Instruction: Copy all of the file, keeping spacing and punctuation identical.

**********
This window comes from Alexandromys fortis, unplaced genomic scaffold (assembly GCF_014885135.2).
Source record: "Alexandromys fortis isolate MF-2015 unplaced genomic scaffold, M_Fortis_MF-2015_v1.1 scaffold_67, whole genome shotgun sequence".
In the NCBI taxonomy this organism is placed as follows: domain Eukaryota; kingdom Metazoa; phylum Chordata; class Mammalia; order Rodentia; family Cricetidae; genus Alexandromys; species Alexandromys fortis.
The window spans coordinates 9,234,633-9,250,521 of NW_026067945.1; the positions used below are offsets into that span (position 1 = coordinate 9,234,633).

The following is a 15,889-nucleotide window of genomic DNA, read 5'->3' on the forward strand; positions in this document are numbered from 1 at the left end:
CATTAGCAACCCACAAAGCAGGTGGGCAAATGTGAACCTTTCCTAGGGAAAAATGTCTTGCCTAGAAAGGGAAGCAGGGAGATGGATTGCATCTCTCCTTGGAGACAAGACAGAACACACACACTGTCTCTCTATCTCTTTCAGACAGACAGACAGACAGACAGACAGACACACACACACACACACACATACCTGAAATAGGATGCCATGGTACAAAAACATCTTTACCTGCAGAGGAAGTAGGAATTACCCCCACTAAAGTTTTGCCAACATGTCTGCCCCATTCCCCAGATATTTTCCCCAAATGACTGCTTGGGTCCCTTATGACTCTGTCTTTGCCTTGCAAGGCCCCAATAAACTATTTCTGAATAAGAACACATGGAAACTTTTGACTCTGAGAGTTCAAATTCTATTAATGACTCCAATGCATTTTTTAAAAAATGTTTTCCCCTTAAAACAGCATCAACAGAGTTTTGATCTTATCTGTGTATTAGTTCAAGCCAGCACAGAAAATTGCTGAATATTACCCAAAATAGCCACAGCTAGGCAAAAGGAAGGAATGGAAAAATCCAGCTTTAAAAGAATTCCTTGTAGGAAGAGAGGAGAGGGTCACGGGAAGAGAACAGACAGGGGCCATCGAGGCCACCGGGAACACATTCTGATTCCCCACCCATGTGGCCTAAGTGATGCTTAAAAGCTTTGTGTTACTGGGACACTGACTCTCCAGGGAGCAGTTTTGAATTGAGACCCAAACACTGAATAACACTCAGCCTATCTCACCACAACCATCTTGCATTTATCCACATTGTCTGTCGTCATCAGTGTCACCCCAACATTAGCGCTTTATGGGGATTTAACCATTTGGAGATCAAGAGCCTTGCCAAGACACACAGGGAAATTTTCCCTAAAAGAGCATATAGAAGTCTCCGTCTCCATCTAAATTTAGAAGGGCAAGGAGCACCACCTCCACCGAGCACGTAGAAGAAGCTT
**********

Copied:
This window comes from Alexandromys fortis, unplaced genomic scaffold (assembly GCF_014885135.2).
Source record: "Alexandromys fortis isolate MF-2015 unplaced genomic scaffold, M_Fortis_MF-2015_v1.1 scaffold_67, whole genome shotgun sequence".
In the NCBI taxonomy this organism is placed as follows: domain Eukaryota; kingdom Metazoa; phylum Chordata; class Mammalia; order Rodentia; family Cricetidae; genus Alexandromys; species Alexandromys fortis.
The window spans coordinates 9,234,633-9,250,521 of NW_026067945.1; the positions used below are offsets into that span (position 1 = coordinate 9,234,633).

The following is a 15,889-nucleotide window of genomic DNA, read 5'->3' on the forward strand; positions in this document are numbered from 1 at the left end:
CATTAGCAACCCACAAAGCAGGTGGGCAAATGTGAACCTTTCCTAGGGAAAAATGTCTTGCCTAGAAAGGGAAGCAGGGAGATGGATTGCATCTCTCCTTGGAGACAAGACAGAACACACACACTGTCTCTCTATCTCTTTCAGACAGACAGACAGACAGACAGACAGACACACACACACACACACACATACCTGAAATAGGATGCCATGGTACAAAAACATCTTTACCTGCAGAGGAAGTAGGAATTACCCCCACTAAAGTTTTGCCAACATGTCTGCCCCATTCCCCAGATATTTTCCCCAAATGACTGCTTGGGTCCCTTATGACTCTGTCTTTGCCTTGCAAGGCCCCAATAAACTATTTCTGAATAAGAACACATGGAAACTTTTGACTCTGAGAGTTCAAATTCTATTAATGACTCCAATGCATTTTTTAAAAAATGTTTTCCCCTTAAAACAGCATCAACAGAGTTTTGATCTTATCTGTGTATTAGTTCAAGCCAGCACAGAAAATTGCTGAATATTACCCAAAATAGCCACAGCTAGGCAAAAGGAAGGAATGGAAAAATCCAGCTTTAAAAGAATTCCTTGTAGGAAGAGAGGAGAGGGTCACGGGAAGAGAACAGACAGGGGCCATCGAGGCCACCGGGAACACATTCTGATTCCCCACCCATGTGGCCTAAGTGATGCTTAAAAGCTTTGTGTTACTGGGACACTGACTCTCCAGGGAGCAGTTTTGAATTGAGACCCAAACACTGAATAACACTCAGCCTATCTCACCACAACCATCTTGCATTTATCCACATTGTCTGTCGTCATCAGTGTCACCCCAACATTAGCGCTTTATGGGGATTTAACCATTTGGAGATCAAGAGCCTTGCCAAGACACACAGGGAAATTTTCCCTAAAAGAGCATATAGAAGTCTCCGTCTCCATCTAAATTTAGAAGGGCAAGGAGCACCACCTCCACCGAGCACGTAGAAGAAGCTT